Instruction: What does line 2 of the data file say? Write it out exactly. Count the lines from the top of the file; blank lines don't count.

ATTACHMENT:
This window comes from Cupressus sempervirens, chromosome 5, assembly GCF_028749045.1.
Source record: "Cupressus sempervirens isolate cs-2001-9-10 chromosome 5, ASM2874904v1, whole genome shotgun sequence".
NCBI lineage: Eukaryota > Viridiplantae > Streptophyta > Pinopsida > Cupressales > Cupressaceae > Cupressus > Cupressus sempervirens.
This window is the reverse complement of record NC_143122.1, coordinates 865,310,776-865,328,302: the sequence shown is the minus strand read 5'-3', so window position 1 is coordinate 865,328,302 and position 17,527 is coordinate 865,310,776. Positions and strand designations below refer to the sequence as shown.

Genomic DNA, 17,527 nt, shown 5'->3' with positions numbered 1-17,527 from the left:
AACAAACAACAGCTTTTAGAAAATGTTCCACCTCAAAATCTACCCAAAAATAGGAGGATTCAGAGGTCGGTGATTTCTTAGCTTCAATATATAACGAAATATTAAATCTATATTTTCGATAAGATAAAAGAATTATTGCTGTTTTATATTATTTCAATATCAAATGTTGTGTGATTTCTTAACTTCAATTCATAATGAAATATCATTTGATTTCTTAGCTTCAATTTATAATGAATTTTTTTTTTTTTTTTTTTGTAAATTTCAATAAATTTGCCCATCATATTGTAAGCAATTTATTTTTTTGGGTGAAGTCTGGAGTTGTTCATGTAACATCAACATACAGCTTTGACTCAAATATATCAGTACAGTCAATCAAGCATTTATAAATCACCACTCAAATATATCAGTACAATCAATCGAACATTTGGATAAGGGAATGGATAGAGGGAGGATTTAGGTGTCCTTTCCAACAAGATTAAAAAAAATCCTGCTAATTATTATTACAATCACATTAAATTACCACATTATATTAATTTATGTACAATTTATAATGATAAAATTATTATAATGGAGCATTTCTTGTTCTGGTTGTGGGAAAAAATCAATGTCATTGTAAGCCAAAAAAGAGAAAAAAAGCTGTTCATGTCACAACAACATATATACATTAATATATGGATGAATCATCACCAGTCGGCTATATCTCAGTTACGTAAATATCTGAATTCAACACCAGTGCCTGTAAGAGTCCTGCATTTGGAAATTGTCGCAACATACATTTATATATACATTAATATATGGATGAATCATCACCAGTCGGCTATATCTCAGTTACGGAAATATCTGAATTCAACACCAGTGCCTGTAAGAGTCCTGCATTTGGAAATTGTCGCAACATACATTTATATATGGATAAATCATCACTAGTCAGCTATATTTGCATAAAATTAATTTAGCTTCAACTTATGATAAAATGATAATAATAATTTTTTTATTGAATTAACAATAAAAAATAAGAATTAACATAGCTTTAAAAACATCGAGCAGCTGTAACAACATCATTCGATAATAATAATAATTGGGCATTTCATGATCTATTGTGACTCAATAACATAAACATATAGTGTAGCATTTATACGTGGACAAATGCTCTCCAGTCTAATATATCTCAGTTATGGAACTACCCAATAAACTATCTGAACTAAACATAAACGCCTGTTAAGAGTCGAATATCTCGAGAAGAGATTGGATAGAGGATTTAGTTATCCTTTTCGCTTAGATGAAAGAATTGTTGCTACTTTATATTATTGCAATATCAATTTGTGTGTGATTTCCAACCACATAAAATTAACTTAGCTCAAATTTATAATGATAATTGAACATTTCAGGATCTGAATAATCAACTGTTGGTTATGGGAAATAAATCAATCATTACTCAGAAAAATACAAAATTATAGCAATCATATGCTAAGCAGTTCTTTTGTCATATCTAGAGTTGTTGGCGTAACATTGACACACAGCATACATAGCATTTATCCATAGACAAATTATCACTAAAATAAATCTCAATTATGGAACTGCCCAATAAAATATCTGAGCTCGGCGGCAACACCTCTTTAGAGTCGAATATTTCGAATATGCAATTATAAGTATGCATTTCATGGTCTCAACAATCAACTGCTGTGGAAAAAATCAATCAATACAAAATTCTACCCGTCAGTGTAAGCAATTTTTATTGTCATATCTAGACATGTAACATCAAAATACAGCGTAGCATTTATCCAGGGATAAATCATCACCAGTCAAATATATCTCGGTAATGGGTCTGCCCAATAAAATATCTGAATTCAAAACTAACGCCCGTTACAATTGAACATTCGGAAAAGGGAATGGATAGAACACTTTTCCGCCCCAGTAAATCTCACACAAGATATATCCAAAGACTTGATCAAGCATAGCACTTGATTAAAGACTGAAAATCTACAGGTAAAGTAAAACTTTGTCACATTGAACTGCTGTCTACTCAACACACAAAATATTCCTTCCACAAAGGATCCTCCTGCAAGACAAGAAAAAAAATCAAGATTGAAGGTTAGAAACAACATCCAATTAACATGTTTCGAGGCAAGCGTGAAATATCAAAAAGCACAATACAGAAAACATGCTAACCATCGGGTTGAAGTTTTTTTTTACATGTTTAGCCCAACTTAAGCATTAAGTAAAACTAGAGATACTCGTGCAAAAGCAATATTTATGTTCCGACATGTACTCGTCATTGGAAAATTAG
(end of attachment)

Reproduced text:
Source record: "Cupressus sempervirens isolate cs-2001-9-10 chromosome 5, ASM2874904v1, whole genome shotgun sequence".